Consultant
Gabe Mantegna

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Gabe Mantegna joined E3’s Clean Energy practice in 2019, where he helps clients develop strategies to achieve long-term, economy-wide emissions reductions using E3’s PATHWAYS model and other tools. He is passionate about both understanding the technical details of our energy system and communicating those details clearly through writing and data visualization.

Prior to E3, Gabe worked as an R&D engineer at Manta Biofuel, a startup developing a renewable biofuel made from algae. While there, he helped improve the company’s core algae harvesting technology and co-wrote a successful application for a $1 million U.S. Department of Energy grant.

Gabe was drawn to energy by the many ways in which it influences society’s interactions with the natural world, and by the extraordinary challenge of powering the world sustainably. Originally attracted to E3 by the impact of its projects – for example, its analysis supporting California’s climate and energy policies – Gabe now helps multiple state governments plan for ambitious emissions reduction goals.

In his free time, Gabe enjoys outdoor activities such as skiing, rock climbing, and biking. He also enjoys photography and filmmaking.

Education: BS, environmental engineering, Johns Hopkins University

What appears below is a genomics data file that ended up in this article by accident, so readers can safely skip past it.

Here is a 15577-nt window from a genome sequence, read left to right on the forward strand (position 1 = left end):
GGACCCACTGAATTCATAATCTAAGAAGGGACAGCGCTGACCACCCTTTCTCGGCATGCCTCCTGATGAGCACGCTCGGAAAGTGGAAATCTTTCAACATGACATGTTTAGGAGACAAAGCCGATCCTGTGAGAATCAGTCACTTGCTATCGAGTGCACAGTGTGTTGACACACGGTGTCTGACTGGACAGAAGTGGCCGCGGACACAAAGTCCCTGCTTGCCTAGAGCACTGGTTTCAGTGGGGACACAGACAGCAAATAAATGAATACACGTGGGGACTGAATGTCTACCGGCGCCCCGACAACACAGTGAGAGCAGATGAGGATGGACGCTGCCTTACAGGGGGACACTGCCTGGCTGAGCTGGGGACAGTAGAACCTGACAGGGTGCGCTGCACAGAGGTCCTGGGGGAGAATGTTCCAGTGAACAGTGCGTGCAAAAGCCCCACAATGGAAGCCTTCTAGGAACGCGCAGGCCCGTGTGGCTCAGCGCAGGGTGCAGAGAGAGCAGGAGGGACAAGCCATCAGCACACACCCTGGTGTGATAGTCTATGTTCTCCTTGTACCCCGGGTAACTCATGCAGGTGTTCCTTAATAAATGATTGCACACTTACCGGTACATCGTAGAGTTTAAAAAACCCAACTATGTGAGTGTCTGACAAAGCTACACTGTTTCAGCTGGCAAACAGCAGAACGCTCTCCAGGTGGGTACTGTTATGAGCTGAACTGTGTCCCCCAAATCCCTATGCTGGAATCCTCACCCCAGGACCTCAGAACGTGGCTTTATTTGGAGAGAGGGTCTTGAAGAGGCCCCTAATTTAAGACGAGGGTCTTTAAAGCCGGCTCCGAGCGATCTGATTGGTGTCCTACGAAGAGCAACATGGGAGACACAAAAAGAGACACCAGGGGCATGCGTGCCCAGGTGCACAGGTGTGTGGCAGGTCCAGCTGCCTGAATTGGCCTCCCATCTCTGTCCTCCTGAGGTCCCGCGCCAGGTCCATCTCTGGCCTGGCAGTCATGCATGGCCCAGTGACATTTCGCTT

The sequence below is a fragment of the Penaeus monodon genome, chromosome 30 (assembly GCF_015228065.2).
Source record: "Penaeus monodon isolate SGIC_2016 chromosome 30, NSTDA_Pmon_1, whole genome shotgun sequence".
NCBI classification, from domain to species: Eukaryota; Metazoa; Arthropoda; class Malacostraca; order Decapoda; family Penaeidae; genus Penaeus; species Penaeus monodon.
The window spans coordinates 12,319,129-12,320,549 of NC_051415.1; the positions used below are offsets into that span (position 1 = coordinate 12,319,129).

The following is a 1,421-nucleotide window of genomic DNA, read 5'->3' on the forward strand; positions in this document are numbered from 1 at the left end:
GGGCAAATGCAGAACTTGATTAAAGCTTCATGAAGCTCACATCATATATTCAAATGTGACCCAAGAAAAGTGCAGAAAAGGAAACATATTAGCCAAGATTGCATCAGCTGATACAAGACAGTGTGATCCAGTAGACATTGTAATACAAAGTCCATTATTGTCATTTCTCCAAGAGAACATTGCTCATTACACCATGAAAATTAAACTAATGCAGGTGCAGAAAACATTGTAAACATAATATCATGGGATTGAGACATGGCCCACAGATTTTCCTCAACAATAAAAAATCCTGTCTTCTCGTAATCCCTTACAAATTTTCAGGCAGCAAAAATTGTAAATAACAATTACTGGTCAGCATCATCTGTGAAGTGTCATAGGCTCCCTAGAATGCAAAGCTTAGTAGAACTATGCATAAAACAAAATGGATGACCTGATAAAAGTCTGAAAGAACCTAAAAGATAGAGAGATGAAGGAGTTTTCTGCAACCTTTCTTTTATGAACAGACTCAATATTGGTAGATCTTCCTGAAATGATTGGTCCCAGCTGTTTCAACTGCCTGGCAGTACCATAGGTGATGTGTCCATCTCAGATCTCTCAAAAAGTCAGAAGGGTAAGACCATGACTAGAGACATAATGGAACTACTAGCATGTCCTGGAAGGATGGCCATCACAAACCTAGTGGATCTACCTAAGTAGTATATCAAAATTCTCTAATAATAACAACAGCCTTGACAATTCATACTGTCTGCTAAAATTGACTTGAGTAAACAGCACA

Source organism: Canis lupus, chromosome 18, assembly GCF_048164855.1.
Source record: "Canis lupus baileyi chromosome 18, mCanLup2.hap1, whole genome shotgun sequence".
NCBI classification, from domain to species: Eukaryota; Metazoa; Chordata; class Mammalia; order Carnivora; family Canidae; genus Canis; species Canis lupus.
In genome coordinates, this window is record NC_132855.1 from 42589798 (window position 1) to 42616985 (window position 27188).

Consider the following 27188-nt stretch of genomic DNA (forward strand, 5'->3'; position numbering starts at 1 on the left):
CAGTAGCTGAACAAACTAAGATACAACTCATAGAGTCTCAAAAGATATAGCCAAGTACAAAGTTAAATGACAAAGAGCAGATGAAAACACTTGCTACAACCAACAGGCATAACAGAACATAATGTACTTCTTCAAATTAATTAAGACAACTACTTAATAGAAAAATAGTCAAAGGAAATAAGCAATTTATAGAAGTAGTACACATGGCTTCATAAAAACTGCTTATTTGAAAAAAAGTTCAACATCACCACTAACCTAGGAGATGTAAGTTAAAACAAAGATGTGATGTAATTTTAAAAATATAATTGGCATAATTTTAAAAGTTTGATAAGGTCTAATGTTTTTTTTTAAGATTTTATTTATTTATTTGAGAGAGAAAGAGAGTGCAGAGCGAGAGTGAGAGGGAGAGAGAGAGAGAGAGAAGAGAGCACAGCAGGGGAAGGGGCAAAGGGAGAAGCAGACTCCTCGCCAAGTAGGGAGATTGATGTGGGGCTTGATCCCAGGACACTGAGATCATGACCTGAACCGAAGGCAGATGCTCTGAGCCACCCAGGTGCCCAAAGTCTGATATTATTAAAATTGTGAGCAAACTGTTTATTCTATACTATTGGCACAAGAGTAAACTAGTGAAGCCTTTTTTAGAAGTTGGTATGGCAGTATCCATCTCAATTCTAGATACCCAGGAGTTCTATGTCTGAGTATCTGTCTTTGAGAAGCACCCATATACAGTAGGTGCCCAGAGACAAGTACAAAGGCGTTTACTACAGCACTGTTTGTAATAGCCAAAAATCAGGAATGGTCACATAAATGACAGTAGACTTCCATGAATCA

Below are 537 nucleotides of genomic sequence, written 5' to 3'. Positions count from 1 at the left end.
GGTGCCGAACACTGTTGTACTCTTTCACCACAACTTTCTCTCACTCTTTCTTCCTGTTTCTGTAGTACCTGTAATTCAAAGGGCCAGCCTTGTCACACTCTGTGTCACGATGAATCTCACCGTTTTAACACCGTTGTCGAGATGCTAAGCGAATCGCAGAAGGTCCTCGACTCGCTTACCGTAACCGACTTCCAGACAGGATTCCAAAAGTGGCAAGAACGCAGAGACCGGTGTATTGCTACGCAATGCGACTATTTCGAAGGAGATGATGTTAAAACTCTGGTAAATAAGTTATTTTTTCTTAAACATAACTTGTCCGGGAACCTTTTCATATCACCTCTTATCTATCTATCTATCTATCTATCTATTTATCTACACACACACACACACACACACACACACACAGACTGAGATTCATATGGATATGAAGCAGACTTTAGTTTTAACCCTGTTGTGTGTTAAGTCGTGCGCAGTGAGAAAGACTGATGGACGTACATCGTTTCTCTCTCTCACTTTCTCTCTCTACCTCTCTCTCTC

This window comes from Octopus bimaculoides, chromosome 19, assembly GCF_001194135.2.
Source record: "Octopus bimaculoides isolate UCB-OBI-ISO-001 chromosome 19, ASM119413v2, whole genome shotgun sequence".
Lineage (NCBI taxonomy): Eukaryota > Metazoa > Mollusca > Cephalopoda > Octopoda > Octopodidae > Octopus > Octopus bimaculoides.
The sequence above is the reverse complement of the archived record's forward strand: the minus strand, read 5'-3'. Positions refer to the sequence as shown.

Projects

Cost and Emissions Impacts of Residential Building Electrification in California | Three Utility Study, 2018-19

E3 was retained by three of California’s largest electric utilities – Southern California Edison (SCE), Sacramento Municipal Utility District (SMUD), and the Los Angeles Department of Water and Power (LADWP) – to explore the consumer costs and emissions reduction potential associated with the electrification of California homes. The study examines costs, savings, and emissions for electric and gas appliances in six different home types in geographical areas covering over half the state’s population. Unlike prior studies, it closely evaluates the consumer cost perspective on building electrification and quantifies GHG emissions savings by home type. E3 found that building electrification would deliver lifecycle cost savings for most home types in the study area. For homes with air conditioning – about 80 percent of the total – the economics are particularly strong: all new construction homes and the vast majority (84 percent) of existing single-family homes with A/C would save by going all-electric. E3 also found that electrification would significantly reduce greenhouse gas emissions from homes – starting today. For example, a Sacramento home built in the 1990s would immediately cut its GHG emissions nearly in half by switching to all-electric appliances; by 2050, with a significantly cleaner electric grid, the GHG savings would grow to over 80 percent (and more, if California achieves carbon neutrality).

Publications


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